We reported here the other day that distinguished German paleontologist Günter Bechly was erased by Wikipedia. The editors, claiming it had nothing to do with his having come out for intelligent design, explained that they decided he wasn’t “notable” enough.
Now along comes another ID proponent, Walter Bradley of Baylor University. Dr. Bradley is of interest to us as a Fellow with the Center for Science & Culture and as co-author of a pioneering book that helped to set the course of the future ID movement, The Mystery of Life’s Origin: Reassessing Current Theories (1984). But apart from that, he also has an extremely impressive history of research, publishing, teaching, and related decorations and other recognitions of his work. You can read a brief and appropriate biography on his CSC page.
Much of that was captured by his Wiki entry – until, if I’m reading this correctly, April 5, 2017. That day, an editor identified as Luis150902 proposed Bradley for deletion. According to this individual’s User page, here is his entire biography: “My name is Luís.” As the page also indicates, “This user comes from Portugal.”
Despite being a free and open encyclopedia, how and why Wikipedia is edited is often difficult to interpret amid the usual behind-the-scenes welter of ugly jargon and insider web referencing. But four days later, instead of being deleted as recommended by Luís from Portugal, and for reasons I can’t decipher, Bradley’s entry was cut down in size to almost nothing. Most of that was, and still is, represented in two sneering paragraphs headed “Intelligent design.”
The editor responsible for this appears to be someone called Atlantic306. At his User page, he says of himself, “Hi, I’m Jimmy. My interests include animal rights,economics,films [sic] and most sports..At present am located in the highlands of Scotland.”
Reading the history of revisions is a bit bewildering, littered with more editors’ pseudonyms — including Apollo The Logician (since blocked for using multiple identities), Theroadislong (with an interest in ceramics), and Freakshownerd (a “suspected sock puppet of ChildofMidnight” and since blocked).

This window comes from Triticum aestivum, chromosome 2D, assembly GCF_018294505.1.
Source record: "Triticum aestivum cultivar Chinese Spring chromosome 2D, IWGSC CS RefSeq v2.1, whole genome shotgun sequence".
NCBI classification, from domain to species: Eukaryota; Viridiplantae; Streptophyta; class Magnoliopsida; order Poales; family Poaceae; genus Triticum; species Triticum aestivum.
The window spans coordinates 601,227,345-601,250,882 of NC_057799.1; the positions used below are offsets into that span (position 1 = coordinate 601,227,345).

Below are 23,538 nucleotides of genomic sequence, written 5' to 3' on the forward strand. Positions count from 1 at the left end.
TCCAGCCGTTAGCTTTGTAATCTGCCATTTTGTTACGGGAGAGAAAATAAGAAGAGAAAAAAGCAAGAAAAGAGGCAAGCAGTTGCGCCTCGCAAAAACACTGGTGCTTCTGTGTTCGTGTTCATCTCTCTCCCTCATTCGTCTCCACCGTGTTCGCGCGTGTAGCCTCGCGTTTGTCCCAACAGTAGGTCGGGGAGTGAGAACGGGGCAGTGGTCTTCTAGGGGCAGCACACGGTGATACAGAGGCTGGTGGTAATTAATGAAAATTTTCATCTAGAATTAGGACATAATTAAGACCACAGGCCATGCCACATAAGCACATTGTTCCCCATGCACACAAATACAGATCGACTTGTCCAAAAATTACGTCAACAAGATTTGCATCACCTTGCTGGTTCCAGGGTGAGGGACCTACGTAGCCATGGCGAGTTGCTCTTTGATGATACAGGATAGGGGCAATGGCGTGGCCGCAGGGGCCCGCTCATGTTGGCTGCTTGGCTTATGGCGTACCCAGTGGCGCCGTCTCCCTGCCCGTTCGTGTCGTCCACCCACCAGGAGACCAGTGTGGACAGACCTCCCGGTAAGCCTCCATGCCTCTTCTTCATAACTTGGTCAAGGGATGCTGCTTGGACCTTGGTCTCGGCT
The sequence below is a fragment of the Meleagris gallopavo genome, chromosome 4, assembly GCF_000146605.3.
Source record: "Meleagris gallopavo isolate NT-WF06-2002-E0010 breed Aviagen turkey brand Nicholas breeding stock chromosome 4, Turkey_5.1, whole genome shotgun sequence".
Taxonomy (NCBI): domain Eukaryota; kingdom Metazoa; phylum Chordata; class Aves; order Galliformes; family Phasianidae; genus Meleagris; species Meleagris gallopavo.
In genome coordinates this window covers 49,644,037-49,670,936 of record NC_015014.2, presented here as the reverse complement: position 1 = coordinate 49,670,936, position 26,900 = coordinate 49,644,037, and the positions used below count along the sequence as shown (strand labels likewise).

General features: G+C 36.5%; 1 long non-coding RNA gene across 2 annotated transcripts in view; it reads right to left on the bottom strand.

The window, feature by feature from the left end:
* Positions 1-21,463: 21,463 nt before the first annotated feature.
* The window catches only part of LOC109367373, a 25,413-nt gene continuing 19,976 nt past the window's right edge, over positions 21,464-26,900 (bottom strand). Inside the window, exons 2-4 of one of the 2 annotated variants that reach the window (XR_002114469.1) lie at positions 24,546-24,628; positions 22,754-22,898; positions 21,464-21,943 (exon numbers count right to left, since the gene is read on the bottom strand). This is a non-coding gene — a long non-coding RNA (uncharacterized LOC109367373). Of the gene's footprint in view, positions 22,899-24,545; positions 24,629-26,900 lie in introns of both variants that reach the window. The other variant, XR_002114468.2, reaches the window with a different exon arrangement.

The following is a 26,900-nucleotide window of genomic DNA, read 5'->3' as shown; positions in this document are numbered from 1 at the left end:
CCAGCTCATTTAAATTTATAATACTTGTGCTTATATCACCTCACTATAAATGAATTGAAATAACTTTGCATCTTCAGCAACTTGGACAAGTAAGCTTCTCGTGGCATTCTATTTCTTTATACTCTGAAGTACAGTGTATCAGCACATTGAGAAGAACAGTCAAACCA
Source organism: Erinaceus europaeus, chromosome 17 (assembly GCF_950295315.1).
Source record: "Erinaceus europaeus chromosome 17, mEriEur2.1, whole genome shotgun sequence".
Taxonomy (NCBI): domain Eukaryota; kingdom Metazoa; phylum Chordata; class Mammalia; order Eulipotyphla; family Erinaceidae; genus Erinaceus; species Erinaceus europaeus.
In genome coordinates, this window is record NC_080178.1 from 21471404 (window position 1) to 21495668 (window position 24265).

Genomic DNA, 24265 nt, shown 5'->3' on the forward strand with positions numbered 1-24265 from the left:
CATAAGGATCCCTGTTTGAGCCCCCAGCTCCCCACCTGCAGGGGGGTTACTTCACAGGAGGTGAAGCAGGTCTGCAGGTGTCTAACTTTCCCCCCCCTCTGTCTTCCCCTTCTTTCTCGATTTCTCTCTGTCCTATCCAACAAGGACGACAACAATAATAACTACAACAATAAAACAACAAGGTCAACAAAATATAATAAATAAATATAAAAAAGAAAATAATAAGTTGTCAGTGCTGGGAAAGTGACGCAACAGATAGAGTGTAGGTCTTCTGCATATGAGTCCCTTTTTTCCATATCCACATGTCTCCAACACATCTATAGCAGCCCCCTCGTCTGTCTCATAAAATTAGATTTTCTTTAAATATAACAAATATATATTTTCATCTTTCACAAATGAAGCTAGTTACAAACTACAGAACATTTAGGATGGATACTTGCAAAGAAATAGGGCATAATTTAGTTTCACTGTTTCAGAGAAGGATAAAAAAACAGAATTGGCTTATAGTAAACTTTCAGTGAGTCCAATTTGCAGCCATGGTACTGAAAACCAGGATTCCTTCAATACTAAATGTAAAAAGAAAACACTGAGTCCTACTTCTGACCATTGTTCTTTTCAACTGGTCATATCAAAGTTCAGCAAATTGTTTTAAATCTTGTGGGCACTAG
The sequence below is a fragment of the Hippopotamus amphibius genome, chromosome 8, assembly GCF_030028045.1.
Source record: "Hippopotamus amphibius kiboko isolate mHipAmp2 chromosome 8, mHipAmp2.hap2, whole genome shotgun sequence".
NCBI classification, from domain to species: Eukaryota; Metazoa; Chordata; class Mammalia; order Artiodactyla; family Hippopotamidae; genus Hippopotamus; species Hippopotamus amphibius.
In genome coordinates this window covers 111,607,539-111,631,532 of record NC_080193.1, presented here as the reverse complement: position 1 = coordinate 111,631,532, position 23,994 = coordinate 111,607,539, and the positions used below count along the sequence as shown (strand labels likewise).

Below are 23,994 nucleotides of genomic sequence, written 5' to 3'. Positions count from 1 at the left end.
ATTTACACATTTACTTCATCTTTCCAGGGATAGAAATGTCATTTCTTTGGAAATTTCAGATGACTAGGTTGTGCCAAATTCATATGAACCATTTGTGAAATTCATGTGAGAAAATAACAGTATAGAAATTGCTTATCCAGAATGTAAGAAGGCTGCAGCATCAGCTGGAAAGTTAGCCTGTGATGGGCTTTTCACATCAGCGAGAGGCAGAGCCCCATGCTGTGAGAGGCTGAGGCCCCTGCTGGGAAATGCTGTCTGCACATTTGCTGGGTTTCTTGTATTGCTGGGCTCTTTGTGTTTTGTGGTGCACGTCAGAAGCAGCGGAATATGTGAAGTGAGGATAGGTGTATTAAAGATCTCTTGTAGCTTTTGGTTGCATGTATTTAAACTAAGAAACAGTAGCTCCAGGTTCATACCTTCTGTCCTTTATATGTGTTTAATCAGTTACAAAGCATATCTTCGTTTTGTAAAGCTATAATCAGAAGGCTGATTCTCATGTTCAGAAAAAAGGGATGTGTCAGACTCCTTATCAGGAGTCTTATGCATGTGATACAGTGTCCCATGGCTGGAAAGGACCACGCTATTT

What’s that about a freak show? As with the case of Dr. Bechly, the idea that Jimmy from Scotland gets to erase most of Dr. Bradley’s life accomplishments and replace them with the expected spray of insinuations (creationism, wedge strategy, etc.) is like something from a weird dream. So it goes with Wikipedia, which your kids are probably consulting right now for their latest school assignment.
Coincidentally, in recent weeks I’ve been pursuing real encyclopedias, the now largely extinct print kind, on eBay. Wanting my family to experience something classic and very different from Wikipedia, I bought a set of the famous 11th edition of the Encyclopedia Britannica. Published in 1911, it represents a fascinating picture of the world near the height of the British Empire, before the catastrophes of World War I and II.
According to, yes, Wikipedia, articles from this edition, because they’re in the public domain, formed the kernel of many Wikipedia entries, subsequently updated. The old books, for all their prejudices and dated information, are beautiful and a work of literature. The articles include many by famed scholars of the day.
It’s one of the tragedies of the Internet age that a work of that quality is displaced by this techno-nerd online descendant — with no consistent standards, no genuine respect for ideas, and few identifiable authors or editors ready to take responsibility for their treatment of knowledge or their abuse of scientists and others far more accomplished than they’ll ever be.
Photo: Walter Bradley, via Evolution News.